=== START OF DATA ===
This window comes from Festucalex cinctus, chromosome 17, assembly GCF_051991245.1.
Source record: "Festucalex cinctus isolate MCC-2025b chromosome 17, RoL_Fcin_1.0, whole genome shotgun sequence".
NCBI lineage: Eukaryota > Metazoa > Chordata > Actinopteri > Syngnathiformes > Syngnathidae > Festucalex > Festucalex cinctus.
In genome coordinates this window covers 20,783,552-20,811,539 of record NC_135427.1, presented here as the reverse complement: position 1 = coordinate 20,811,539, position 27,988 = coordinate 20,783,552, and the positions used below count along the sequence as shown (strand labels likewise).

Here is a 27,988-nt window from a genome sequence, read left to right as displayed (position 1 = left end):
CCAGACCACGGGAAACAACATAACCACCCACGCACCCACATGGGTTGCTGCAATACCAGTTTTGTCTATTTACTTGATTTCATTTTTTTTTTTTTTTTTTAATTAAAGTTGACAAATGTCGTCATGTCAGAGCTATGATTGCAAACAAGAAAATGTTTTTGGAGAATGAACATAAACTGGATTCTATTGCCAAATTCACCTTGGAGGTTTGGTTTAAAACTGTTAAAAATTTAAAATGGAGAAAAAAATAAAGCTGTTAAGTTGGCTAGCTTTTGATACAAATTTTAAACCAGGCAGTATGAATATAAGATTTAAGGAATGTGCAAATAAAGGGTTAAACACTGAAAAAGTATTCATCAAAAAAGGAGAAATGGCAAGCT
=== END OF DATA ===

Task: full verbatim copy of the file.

This window comes from Festucalex cinctus, chromosome 17, assembly GCF_051991245.1.
Source record: "Festucalex cinctus isolate MCC-2025b chromosome 17, RoL_Fcin_1.0, whole genome shotgun sequence".
NCBI lineage: Eukaryota > Metazoa > Chordata > Actinopteri > Syngnathiformes > Syngnathidae > Festucalex > Festucalex cinctus.
In genome coordinates this window covers 20,783,552-20,811,539 of record NC_135427.1, presented here as the reverse complement: position 1 = coordinate 20,811,539, position 27,988 = coordinate 20,783,552, and the positions used below count along the sequence as shown (strand labels likewise).

Here is a 27,988-nt window from a genome sequence, read left to right as displayed (position 1 = left end):
CCAGACCACGGGAAACAACATAACCACCCACGCACCCACATGGGTTGCTGCAATACCAGTTTTGTCTATTTACTTGATTTCATTTTTTTTTTTTTTTTTTAATTAAAGTTGACAAATGTCGTCATGTCAGAGCTATGATTGCAAACAAGAAAATGTTTTTGGAGAATGAACATAAACTGGATTCTATTGCCAAATTCACCTTGGAGGTTTGGTTTAAAACTGTTAAAAATTTAAAATGGAGAAAAAAATAAAGCTGTTAAGTTGGCTAGCTTTTGATACAAATTTTAAACCAGGCAGTATGAATATAAGATTTAAGGAATGTGCAAATAAAGGGTTAAACACTGAAAAAGTATTCATCAAAAAAGGAGAAATGGCAAGCT